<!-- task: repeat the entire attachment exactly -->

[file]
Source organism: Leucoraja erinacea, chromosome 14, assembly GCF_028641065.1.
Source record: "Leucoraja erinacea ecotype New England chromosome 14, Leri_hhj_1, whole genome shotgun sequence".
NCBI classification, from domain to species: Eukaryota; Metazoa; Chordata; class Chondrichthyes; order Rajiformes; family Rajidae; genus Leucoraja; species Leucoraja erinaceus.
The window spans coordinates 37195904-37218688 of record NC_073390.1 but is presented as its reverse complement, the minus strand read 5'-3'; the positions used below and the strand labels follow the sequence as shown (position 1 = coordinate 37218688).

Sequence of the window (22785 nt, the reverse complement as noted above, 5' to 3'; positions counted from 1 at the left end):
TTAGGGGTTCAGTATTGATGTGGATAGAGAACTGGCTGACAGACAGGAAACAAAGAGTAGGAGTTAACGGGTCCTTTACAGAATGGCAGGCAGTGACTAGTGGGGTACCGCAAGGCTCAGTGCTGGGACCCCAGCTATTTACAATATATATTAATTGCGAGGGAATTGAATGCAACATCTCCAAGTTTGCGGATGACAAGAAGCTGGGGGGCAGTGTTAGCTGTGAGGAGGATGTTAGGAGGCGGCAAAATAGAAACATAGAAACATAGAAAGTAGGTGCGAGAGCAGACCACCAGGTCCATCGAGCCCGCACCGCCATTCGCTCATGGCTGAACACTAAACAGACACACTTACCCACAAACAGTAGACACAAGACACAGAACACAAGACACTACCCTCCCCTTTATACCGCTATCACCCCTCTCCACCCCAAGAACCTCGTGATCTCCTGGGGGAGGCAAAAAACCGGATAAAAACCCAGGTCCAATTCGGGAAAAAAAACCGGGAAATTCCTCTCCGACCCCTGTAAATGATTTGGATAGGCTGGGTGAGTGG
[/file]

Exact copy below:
Source organism: Leucoraja erinacea, chromosome 14, assembly GCF_028641065.1.
Source record: "Leucoraja erinacea ecotype New England chromosome 14, Leri_hhj_1, whole genome shotgun sequence".
NCBI classification, from domain to species: Eukaryota; Metazoa; Chordata; class Chondrichthyes; order Rajiformes; family Rajidae; genus Leucoraja; species Leucoraja erinaceus.
The window spans coordinates 37195904-37218688 of record NC_073390.1 but is presented as its reverse complement, the minus strand read 5'-3'; the positions used below and the strand labels follow the sequence as shown (position 1 = coordinate 37218688).

Sequence of the window (22785 nt, the reverse complement as noted above, 5' to 3'; positions counted from 1 at the left end):
TTAGGGGTTCAGTATTGATGTGGATAGAGAACTGGCTGACAGACAGGAAACAAAGAGTAGGAGTTAACGGGTCCTTTACAGAATGGCAGGCAGTGACTAGTGGGGTACCGCAAGGCTCAGTGCTGGGACCCCAGCTATTTACAATATATATTAATTGCGAGGGAATTGAATGCAACATCTCCAAGTTTGCGGATGACAAGAAGCTGGGGGGCAGTGTTAGCTGTGAGGAGGATGTTAGGAGGCGGCAAAATAGAAACATAGAAACATAGAAAGTAGGTGCGAGAGCAGACCACCAGGTCCATCGAGCCCGCACCGCCATTCGCTCATGGCTGAACACTAAACAGACACACTTACCCACAAACAGTAGACACAAGACACAGAACACAAGACACTACCCTCCCCTTTATACCGCTATCACCCCTCTCCACCCCAAGAACCTCGTGATCTCCTGGGGGAGGCAAAAAACCGGATAAAAACCCAGGTCCAATTCGGGAAAAAAAACCGGGAAATTCCTCTCCGACCCCTGTAAATGATTTGGATAGGCTGGGTGAGTGG